'We were those kids': Thandie Newton and Vogue's Enninful on the one thing that will really change diversity

Vogue editor Edward Enninful and actress Thandie Newton on what advertising can learn from film and fashion to improve diversity.

Thandie Newton at Cannes: 'There is no longer a faceless brand'
Thandie Newton at Cannes: 'There is no longer a faceless brand'

For British Vogue editor Edward Enninful and actress Thandie Newton, diversity is not just a topic for yet another conference panel. It’s personal.

Both are trailblazers in their own corners of the creative industries; Enninful as the first black male editor of the magazine, and Newton as the first woman of colour to have a leading role in the Star Wars franchise [as Val in Solo: A Star Wars Story].

Growing up as minorities in the UK, Enninful (above) and Newton have long known that representation matters. But while advertising is catching up to other creative sectors in increasing diversity, there is a danger that it becomes only a passing trend, they warned.

"It’s not enough for me to have that one black girl in a campaign. We need to employ people behind the scenes. That’s when real change happens," Enninful told Campaign at the Cannes Lions festival. "People who can go to the boardrooms and say, no guys, let’s look at this race, let’s look at that race. That’s when advertising will truly be diverse."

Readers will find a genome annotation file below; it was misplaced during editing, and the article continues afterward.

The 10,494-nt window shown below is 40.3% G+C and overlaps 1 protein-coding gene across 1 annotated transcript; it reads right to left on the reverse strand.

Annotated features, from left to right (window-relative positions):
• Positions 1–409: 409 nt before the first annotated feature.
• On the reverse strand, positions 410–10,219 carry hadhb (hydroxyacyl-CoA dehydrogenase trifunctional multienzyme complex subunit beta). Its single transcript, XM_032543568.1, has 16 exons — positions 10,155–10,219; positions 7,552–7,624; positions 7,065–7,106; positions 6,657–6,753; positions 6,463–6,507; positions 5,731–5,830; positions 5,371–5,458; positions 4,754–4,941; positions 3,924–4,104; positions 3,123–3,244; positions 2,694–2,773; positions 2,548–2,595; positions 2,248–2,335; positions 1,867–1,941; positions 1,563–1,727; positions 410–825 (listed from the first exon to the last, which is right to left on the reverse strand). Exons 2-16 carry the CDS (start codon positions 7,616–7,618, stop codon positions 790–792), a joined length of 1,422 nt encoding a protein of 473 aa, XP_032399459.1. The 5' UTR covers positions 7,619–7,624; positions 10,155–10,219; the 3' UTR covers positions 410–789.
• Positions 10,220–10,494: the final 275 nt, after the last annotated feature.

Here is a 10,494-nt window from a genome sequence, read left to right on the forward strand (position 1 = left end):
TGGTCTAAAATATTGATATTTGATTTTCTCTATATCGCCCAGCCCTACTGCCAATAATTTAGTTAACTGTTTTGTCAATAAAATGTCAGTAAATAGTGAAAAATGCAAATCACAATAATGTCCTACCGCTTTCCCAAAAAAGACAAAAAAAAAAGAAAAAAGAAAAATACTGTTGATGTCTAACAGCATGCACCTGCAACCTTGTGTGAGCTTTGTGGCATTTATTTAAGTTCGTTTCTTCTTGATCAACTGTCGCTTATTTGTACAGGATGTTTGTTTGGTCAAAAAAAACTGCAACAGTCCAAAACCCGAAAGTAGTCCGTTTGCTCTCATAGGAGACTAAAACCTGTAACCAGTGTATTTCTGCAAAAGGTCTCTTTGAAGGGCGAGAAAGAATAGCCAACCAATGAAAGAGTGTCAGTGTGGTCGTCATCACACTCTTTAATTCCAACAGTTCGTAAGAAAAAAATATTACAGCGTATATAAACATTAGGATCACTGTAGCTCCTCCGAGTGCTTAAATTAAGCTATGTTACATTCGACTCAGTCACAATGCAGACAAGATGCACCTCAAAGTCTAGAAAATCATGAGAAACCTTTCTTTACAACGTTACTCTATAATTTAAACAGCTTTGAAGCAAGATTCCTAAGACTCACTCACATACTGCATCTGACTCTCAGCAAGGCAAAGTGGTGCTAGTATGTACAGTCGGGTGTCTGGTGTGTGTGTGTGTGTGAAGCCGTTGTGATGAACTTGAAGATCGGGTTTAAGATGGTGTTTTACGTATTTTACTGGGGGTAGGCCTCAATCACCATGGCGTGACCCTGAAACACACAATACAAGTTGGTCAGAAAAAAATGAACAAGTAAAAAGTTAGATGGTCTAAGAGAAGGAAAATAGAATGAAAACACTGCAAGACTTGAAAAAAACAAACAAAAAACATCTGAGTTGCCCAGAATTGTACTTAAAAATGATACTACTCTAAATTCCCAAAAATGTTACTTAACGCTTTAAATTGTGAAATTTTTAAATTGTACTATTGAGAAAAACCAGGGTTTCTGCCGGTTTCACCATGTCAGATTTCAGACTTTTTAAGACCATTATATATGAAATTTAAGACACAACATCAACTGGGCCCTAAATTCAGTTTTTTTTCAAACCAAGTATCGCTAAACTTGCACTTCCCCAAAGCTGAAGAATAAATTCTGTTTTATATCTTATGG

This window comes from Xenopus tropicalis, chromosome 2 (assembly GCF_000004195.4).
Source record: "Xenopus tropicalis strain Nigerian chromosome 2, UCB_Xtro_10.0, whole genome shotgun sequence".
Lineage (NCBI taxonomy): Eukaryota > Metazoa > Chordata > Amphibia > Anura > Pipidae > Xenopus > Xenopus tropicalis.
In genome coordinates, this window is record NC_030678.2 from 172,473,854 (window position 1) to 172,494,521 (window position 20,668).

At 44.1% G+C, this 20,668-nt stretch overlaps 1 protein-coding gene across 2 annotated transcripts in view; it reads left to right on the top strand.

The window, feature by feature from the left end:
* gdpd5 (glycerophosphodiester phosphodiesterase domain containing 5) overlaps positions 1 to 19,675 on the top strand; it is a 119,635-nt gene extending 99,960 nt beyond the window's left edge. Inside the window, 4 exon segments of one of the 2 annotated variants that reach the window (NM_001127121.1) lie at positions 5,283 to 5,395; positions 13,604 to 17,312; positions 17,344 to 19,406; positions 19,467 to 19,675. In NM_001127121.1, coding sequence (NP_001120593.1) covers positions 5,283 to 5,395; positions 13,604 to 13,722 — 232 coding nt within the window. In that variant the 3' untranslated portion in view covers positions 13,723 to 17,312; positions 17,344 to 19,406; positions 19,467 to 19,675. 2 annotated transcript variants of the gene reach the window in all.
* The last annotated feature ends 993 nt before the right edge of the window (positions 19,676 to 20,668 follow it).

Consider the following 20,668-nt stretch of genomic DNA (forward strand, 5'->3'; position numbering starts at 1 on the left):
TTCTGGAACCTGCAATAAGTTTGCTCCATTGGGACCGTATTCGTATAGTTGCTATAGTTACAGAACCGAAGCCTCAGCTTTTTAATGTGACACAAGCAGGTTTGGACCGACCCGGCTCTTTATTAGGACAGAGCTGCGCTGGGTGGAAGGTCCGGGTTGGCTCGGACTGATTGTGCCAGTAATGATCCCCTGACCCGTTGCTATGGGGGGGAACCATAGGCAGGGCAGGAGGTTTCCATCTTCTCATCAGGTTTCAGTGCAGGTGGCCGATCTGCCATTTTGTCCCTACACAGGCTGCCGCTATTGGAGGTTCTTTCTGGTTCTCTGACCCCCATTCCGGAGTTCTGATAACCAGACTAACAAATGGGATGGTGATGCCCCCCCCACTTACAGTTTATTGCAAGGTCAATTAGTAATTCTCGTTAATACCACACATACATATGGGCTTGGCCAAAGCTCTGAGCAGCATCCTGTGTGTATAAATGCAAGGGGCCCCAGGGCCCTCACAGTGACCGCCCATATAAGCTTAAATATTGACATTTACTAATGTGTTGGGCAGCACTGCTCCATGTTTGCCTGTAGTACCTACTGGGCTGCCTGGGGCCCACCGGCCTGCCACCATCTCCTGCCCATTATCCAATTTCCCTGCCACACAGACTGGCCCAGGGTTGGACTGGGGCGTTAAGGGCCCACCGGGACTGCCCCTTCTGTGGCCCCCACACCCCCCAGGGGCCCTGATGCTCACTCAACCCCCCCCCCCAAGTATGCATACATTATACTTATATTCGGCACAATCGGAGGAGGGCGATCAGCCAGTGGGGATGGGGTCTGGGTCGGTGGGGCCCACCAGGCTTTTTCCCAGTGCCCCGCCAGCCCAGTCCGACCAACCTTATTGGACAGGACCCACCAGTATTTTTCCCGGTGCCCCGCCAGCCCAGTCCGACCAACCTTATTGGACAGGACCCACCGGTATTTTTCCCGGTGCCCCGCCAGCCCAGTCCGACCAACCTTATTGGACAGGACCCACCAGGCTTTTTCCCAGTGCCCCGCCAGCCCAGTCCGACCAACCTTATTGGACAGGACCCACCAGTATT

Newton, who has starred in campaigns for brands such as British Airways and Olay, said she is frustrated when she sees "the token black girl, the token Asian girl." Yet the days are gone when advertisers can employ models who will say anything and brush over a company’s lack of diversity.

"Social media is forcing people to reveal themselves. There is no longer a faceless brand," she said. "Brands have to reveal themselves, who’s working for them, what’s happening in those boardrooms."

In the film world, mentorship programmes have been "everything" in opening doors to diverse talent, Newton said, pointing to mentees who have worked with Lucas Films on Star Wars.

"They’re not complacent," Newton said, turning to Enninful. "We were those kids, who think they’re not allowed, they’re not entitled because they’re not represented."

Vogue has also partnered with organisations who introduce young people from the inner city to the fashion industry, Enninful said.

"When they come in they’re always quite nervous, and then after 10 minutes they’re saying, ‘You should put this person on the cover.’ They’re so alive," he said. "I wait for those kids to come in. They know they can work at Vogue now. They think, oh my god, I can do it."

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